Taxonomy term

julia rosen

Tools of the trade

Until a few decades ago, illustrators most often plied their trade with pencil and paper, ink, watercolors, or maybe airbrushed paints. While some still work in these media, most now rely heavily on computers, at least for the finished product. Some artists, like New Jersey-based illustrator Frank Ippolito, made the switch early on. “The promise was already there, so I was one of those early adopters who jumped in with both feet,” he says. For others, going digital became a necessity when clients started changing their expectations, says Lynette Cook, who previously worked as an artist and photographer at the Morrison Planetarium at the California Academy of Sciences in San Francisco. 
 
16 Jun 2015

Exoplanets could have long-lived oceans

At last count, the Kepler spacecraft had identified more than 1,000 confirmed exoplanets in the Milky Way Galaxy. Some of these bodies orbit their parent stars in the so-called habitable zone, where liquid water, and thus, life, could survive. But scientists say favorable surface temperatures may not be enough to foster life. Exoplanets also need to generate and maintain liquid water at the surface, raising the question: Do exoplanets have stable oceans?

 
12 Jun 2015

Colonial mining left its mark in Andean ice cores

When Spanish Conquistadors arrived in the Andes Mountains of Peru and Bolivia, they found a landscape rich in silver. Now, scientists have found evidence of Europe’s voracious demand for the metal hidden in tropical ice cores, which contain a record of colonial mining pollution stretching back to the 1600s.
11 Jun 2015

Giant bolide hit South Africa 2.5 billion years ago

Some of the oldest scraps of continental crust on Earth cling to the southern tip of Africa and the western edge of Australia. In both places, geologists have found rock layers rich in tiny particles called spherules. Scientists think spherules form when meteorites strike the planet, vaporizing surface rocks that then condense into small droplets, blanketing the surrounding landscape. Now, research published in Geology confirms the extraterrestrial origin of a 2.5-billion-year-old layer of spherules in South Africa, which scientists say was produced by a bolide at least as large as the one that doomed the dinosaurs.
 
06 Jun 2015

Ancient moss reveals tsunami timing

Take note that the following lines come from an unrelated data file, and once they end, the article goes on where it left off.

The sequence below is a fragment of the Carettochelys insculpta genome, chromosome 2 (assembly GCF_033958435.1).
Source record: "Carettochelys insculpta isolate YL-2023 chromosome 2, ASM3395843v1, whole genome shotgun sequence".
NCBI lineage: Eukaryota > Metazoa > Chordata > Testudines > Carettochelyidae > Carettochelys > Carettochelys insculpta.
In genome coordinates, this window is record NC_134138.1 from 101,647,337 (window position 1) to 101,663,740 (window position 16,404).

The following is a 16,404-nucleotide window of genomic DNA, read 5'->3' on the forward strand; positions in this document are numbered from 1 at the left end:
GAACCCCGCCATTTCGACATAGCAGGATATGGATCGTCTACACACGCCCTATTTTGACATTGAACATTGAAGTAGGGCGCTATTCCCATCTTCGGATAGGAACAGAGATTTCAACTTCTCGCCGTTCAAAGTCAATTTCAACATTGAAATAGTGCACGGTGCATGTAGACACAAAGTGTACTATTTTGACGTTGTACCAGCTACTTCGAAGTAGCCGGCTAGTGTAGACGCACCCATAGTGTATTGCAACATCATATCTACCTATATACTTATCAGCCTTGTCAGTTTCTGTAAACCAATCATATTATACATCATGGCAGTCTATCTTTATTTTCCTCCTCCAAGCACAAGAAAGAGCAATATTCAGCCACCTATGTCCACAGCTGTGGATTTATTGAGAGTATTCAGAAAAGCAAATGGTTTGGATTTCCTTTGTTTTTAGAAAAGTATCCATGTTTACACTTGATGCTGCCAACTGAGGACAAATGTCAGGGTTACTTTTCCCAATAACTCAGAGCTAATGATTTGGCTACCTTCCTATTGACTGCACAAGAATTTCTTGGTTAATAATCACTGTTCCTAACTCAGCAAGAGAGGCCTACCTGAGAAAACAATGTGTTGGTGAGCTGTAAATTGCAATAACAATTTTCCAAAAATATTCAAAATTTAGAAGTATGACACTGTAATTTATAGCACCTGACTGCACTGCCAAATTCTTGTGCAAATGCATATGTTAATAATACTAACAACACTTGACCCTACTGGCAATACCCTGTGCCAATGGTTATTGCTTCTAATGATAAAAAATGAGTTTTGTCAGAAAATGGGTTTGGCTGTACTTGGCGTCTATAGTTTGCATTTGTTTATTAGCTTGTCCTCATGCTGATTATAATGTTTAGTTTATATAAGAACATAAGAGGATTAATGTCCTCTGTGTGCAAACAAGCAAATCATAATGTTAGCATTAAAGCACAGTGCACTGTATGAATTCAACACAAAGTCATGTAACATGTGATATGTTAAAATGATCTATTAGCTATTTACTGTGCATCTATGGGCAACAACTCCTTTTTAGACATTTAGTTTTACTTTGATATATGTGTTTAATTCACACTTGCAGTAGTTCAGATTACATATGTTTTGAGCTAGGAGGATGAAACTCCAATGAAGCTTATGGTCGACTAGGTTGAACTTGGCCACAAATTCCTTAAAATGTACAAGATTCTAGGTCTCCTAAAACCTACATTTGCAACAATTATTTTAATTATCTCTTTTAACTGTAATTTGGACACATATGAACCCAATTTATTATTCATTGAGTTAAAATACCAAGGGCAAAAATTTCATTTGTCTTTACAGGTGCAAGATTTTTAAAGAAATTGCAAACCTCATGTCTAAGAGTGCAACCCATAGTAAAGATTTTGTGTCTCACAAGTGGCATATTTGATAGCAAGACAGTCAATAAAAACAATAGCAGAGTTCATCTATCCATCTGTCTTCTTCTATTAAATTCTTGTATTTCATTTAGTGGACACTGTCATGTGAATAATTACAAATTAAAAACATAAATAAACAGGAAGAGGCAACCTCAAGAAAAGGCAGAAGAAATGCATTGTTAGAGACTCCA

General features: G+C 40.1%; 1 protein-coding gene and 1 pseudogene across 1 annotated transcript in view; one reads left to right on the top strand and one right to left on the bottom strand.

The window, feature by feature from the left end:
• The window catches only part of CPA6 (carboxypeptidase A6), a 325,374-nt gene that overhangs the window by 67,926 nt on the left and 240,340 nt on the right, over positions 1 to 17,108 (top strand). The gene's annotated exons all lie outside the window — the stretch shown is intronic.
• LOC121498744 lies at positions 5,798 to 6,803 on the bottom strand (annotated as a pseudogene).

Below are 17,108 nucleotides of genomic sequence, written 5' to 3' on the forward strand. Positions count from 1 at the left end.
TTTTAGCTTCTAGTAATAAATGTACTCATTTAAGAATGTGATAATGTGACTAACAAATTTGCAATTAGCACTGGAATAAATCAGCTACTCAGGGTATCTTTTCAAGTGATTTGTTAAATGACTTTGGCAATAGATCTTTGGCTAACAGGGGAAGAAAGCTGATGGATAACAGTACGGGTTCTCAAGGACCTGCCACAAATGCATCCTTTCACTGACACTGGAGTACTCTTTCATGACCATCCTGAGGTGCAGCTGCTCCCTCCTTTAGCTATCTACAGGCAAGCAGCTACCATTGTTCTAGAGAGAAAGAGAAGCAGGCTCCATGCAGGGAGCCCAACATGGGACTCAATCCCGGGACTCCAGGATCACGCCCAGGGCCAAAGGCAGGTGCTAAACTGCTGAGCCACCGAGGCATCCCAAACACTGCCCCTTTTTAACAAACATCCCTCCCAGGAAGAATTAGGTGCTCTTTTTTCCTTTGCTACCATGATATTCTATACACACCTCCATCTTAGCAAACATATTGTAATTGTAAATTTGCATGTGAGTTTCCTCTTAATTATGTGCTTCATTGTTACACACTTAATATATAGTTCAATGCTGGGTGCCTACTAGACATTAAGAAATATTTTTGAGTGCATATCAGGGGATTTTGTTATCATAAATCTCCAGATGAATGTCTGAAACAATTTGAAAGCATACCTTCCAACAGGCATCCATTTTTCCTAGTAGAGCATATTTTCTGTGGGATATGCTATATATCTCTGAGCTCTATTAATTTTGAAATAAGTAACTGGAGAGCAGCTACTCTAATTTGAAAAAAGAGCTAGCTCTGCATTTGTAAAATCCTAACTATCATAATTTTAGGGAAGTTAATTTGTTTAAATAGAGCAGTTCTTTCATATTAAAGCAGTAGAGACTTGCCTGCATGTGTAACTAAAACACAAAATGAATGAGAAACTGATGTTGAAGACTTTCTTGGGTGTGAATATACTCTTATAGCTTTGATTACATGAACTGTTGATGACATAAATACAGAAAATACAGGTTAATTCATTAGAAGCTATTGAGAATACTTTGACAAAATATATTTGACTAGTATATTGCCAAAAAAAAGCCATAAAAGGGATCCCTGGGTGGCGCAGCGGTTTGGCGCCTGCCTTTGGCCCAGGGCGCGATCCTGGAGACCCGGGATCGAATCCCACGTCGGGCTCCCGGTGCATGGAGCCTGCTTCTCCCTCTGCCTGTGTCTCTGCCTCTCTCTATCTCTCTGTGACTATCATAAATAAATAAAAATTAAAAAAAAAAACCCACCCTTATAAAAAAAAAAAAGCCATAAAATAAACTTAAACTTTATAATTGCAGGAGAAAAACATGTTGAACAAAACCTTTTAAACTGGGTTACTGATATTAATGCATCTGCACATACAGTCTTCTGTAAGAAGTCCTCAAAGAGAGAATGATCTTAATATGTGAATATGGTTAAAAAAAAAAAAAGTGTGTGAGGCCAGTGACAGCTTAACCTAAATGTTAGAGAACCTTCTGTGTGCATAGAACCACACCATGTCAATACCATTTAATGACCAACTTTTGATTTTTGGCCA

Fishermen trawling Norway’s waters have long known of a place where the seafloor drops precipitously into the abyss. It’s called Storegga — or “great edge” — and it’s actually the steep headwall of the largest undersea landslide in recent geologic history. The slide triggered a tsunami that flooded the shores of the North Sea, reaching as far as Greenland, and likely affecting the Stone Age people that inhabited Northern Europe at the time.

 
14 May 2015

A decade of slow slip may have preceded Japan's 2011 earthquake

Everyone notices when a fault ruptures quickly — the ground shakes and shudders, and sometimes, the seas churn. However, tectonic plates can also creep past each other so slowly that it’s almost imperceptible. Researchers say they’ve now identified the longest example to date of this type of movement along the Japan Trench in the decade leading up to the devastating magnitude-9.0 earthquake that shook the island of Honshu in 2011.

12 May 2015

Yosemite's cliffs in retreat

This past winter, two athletes grabbed the world’s attention as they climbed up the sheer walls of Yosemite National Park’s El Capitan. But some geologists are more concerned with what falls down these precipitous faces — namely, rocks. Park geologist Greg Stock has developed a history of rockfalls in Yosemite valley dating back 15,000 years, which reveals how its cliffs have crumbled since glaciers disappeared at the end of the last ice age.

 
11 May 2015

Benchmarks: May 8, 1902: The deadly eruption of Mount Pelée

At the turn of the 20th century, the town of St. Pierre was known as the “Paris of the Caribbean.” Nestled into the northwest coast of the French island of Martinique, it boasted a bustling harbor where ships hauled away precious loads of sugar and rum, and it had usurped the official capital — Fort-de-France — as the colony’s cultural center. But St. Pierre had a problem: it lay in the shadow of a massive volcano.

 
08 May 2015

Could U.S. phosphate deposits help meet growing rare earth demand?

The modern world runs on rare earth metals — they are essential ingredients in light bulbs, smartphones, wind turbines and military weapons, among other uses. Currently, China supplies more than 95 percent of the global demand for rare earth elements (REEs), giving it a virtual monopoly. But new research suggests that the United States may contain vast domestic reserves of its own that could dwarf known deposits.

 
05 May 2015

Mysterious rapid radio burst captured live

Last year, astronomers received a signal from the depths of the cosmos: a fleeting pulse of intense electromagnetic radiation known as a fast radio burst (or FRB). First discovered in 2007, these millisecond blasts occur sporadically and continue to baffle astronomers. Now, for the first time, an FRB has been caught red-handed.

29 Apr 2015

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